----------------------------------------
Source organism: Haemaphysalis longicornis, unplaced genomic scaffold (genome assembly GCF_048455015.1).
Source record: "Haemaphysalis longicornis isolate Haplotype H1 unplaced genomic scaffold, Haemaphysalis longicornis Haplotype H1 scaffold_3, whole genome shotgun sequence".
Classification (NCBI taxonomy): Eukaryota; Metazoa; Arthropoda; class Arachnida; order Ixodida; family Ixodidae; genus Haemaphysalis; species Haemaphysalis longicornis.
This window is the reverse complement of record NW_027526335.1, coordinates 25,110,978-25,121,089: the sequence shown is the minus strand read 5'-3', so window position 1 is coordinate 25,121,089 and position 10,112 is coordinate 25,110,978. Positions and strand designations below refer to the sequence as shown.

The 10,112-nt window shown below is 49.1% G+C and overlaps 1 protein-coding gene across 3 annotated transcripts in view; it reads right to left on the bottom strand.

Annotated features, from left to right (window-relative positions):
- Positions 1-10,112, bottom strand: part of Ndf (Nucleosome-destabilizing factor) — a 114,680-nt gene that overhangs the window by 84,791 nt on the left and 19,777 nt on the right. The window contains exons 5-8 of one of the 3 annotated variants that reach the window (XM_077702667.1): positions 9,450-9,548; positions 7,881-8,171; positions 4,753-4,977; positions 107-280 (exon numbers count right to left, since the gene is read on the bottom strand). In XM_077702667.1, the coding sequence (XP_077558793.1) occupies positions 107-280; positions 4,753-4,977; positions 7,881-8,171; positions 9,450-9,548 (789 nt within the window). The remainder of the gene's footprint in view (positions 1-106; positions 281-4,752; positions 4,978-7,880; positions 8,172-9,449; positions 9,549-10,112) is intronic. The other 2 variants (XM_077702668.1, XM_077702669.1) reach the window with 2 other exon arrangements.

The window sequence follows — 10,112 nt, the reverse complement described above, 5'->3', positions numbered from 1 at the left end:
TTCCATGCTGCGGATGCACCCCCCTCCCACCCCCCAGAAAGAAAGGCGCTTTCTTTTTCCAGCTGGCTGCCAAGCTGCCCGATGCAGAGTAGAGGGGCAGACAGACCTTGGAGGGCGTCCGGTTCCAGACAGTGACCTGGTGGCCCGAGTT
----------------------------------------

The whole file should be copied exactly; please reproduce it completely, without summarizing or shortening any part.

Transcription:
Source organism: Haemaphysalis longicornis, unplaced genomic scaffold (genome assembly GCF_048455015.1).
Source record: "Haemaphysalis longicornis isolate Haplotype H1 unplaced genomic scaffold, Haemaphysalis longicornis Haplotype H1 scaffold_3, whole genome shotgun sequence".
Classification (NCBI taxonomy): Eukaryota; Metazoa; Arthropoda; class Arachnida; order Ixodida; family Ixodidae; genus Haemaphysalis; species Haemaphysalis longicornis.
This window is the reverse complement of record NW_027526335.1, coordinates 25,110,978-25,121,089: the sequence shown is the minus strand read 5'-3', so window position 1 is coordinate 25,121,089 and position 10,112 is coordinate 25,110,978. Positions and strand designations below refer to the sequence as shown.

The 10,112-nt window shown below is 49.1% G+C and overlaps 1 protein-coding gene across 3 annotated transcripts in view; it reads right to left on the bottom strand.

Annotated features, from left to right (window-relative positions):
- Positions 1-10,112, bottom strand: part of Ndf (Nucleosome-destabilizing factor) — a 114,680-nt gene that overhangs the window by 84,791 nt on the left and 19,777 nt on the right. The window contains exons 5-8 of one of the 3 annotated variants that reach the window (XM_077702667.1): positions 9,450-9,548; positions 7,881-8,171; positions 4,753-4,977; positions 107-280 (exon numbers count right to left, since the gene is read on the bottom strand). In XM_077702667.1, the coding sequence (XP_077558793.1) occupies positions 107-280; positions 4,753-4,977; positions 7,881-8,171; positions 9,450-9,548 (789 nt within the window). The remainder of the gene's footprint in view (positions 1-106; positions 281-4,752; positions 4,978-7,880; positions 8,172-9,449; positions 9,549-10,112) is intronic. The other 2 variants (XM_077702668.1, XM_077702669.1) reach the window with 2 other exon arrangements.

The window sequence follows — 10,112 nt, the reverse complement described above, 5'->3', positions numbered from 1 at the left end:
TTCCATGCTGCGGATGCACCCCCCTCCCACCCCCCAGAAAGAAAGGCGCTTTCTTTTTCCAGCTGGCTGCCAAGCTGCCCGATGCAGAGTAGAGGGGCAGACAGACCTTGGAGGGCGTCCGGTTCCAGACAGTGACCTGGTGGCCCGAGTT